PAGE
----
Organizational constraints on the introduction of program evaluation: the "self-evaluating" organization reconsidered
This case study suggests that organizational constraints on the introduction of program evaluation often have more to do with problems of organizational learning than with the "political" problems dealt with by Wildavsky (1979) and other students of the evaluation/organization interface. Faced with expanding needs and declining resources, the Montreal Jewish Family Services Social Service Centre attempted to introduce program evaluation as a tool for ensuring more efficient resource allocation.
Delegation, accountability, and empowerment are parts of' a system aimed at high performance. This article presents definitions and purposes of these terms, describes the nature of their interrelationships and impacts on performance, and comments on how advanced program evaluation methods can render delegation and accountability more effective and empowerment less risky.
The aspirations of emancipatory or empowerment-based social interventions, such as those inscribed in Health Canada's and the World Health Organization's Ottawa Charter, require a significant reconstruction of traditional evaluation practices. The prevailing response to this need has been the inclusion of "empowering" research techniques in the evaluation activity.
Au-delà de mdèles «rationnel» et «pluraliste» dans l'analyse des politiques publiques: le cas de la CTMSP
Most criticisms of the summative/experimental model of program evaluation, like those of the "technocratic" model of public policy making, assume that the deficiencies of these models can be corrected by adopting a more "pluralistic" view of the policy process (Elmore, 1976, 1978; Lindblom, 1965; Monnier, 1992; Pressman & Wildavsky, 1979). Though partially accepting the validity of this point of view, the author considers the pluralist perspective not in itself sufficient to correct the deficiencies of the summative and technocratic models.
Follow-up contacts increase response rates to mail surveys substantially. However, for individuals who do not wish to participate such repeated contacts are intrusive, creating an ethical concern. An alternative follow-up procedure was developed that allows contacted individuals to choose not to participate by returning a “Reasons for Not Responding” (RNR) form. This study was designed to compare the RNR method with a traditional follow-up procedure, the Total Design method (TDM).
The objective of this study is to determine whether a middle alternative in the response choices to a questionnaire influences the reliability and validity of survey responses. A 32-item questionnaire regarding maternity care was administered to a sample of 1,390 persons consisting of 597 physicians, 723 nurses, and 70 midwives. The sample was randomly divided into two groups, one receiving a questionnaire with five answer choices, including a middle option, and the other receiving a similar questionnaire but without the middle option.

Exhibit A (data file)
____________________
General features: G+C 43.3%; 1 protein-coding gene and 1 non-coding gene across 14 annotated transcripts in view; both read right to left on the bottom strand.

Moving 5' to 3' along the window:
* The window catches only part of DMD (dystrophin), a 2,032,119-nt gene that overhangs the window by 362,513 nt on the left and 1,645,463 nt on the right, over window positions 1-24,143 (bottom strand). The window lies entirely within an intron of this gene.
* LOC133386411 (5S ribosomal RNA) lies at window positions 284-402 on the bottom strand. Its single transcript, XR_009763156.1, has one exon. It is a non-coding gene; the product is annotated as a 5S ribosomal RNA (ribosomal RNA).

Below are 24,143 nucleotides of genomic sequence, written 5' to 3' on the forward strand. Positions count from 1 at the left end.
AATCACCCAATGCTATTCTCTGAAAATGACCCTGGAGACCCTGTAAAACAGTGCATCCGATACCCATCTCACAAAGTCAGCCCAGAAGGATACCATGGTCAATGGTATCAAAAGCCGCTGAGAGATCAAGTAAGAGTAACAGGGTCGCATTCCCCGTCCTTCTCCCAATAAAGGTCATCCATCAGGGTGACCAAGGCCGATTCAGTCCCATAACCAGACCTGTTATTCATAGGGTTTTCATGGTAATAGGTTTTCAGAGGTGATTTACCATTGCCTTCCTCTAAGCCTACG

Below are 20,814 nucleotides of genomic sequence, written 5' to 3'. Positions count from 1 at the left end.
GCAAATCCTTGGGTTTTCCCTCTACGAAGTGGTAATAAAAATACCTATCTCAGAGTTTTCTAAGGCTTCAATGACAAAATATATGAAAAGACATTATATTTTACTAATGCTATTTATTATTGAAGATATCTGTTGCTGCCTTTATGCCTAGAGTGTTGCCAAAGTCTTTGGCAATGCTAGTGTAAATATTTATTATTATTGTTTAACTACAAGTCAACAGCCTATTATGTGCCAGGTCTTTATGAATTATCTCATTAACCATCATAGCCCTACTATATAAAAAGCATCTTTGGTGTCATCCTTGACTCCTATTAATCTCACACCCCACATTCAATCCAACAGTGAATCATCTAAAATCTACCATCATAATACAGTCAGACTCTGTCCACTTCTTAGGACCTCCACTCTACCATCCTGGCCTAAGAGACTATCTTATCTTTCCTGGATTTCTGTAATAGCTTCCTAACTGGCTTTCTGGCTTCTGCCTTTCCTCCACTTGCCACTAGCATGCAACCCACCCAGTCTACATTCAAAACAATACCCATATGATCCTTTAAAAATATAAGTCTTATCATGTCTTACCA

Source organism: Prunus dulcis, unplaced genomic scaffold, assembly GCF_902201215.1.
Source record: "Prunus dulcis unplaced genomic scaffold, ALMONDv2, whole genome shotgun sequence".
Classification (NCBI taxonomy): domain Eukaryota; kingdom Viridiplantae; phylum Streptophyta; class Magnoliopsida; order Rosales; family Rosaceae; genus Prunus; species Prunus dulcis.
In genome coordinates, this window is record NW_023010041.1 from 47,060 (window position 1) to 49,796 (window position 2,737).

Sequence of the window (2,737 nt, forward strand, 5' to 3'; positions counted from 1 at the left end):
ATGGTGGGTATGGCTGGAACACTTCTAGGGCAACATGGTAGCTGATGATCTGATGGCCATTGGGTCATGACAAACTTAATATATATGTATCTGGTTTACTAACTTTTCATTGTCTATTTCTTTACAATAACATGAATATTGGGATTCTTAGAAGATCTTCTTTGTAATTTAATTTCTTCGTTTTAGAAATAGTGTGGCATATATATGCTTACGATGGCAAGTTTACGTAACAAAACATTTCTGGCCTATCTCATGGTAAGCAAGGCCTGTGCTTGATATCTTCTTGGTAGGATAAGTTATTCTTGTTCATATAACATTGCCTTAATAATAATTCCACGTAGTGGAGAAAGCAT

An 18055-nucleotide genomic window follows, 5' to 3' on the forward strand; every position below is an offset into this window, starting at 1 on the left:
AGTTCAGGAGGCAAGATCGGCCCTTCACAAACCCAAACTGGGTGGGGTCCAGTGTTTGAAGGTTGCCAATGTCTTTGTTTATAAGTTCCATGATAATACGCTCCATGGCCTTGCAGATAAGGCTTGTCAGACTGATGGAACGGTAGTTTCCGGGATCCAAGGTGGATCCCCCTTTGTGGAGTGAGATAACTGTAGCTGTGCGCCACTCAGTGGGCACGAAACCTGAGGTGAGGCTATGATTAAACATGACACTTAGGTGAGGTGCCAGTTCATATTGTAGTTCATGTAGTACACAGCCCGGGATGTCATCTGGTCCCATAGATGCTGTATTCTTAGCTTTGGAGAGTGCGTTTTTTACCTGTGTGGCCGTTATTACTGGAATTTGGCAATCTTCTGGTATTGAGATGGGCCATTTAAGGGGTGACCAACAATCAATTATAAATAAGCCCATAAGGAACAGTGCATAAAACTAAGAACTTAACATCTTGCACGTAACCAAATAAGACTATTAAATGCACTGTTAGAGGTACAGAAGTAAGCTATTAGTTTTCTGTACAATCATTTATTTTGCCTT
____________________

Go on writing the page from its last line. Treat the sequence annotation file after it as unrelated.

There are many obstacles to introducing outcome measures into the physical impairment rehabilitation sector. The developmental research report in this article discusses and proposes solutions for three of the problems identified. The first concerns a lack of consensus on the definitions of some of the concepts used as criteria for treatment success. The second pertains to the choice of performance indications for the chosen success criteria, and the third is methodological. Two theoretical models, measurement instruments, and methodological considerations are proposed as solutions.
This article reports on the different methods of investigation employed to detect noncompliance with UI regulations, and their relative effectiveness. It considers a previous evaluation of the Unemployment Insurance Program for which a national random sample of UI claimants was selected from the active claimload and referred to Investigation and Control Officers for in-depth enhanced investigations. Results of these investigations, along with details of the specific control and investigation activities, were reported for analysis.
L'évaluation de la formation en entreprise selon le modèle, de Donald L. Kirkpatrick: Un regard critique
In-house training has become an aspect of human resource management that today's companies can no longer neglect. Over the past 2 years, business and industry have invested considerable sums of time and money in developing the skills of their personnel. However, training evaluation efforts have evolved little and have for the most part lacked rigor. A literature review reveals that the majority of companies have favored an approach to evaluating training results that is based on the four step model first introduced by D.L. Kirkpatrick.
Developing First Nations Child Welfare Standards: Using Evaluation Research within a Participatory Framework
Program evaluation in aboriginal communities requires a participatory approach that recognizes the importance of culture and promotes mutual learning. Despite the articulation of principles and models that support this approach, the implementation of evaluation studies often reflects a more conventional model stressing the role of the expert and a deductive approach to knowledge development.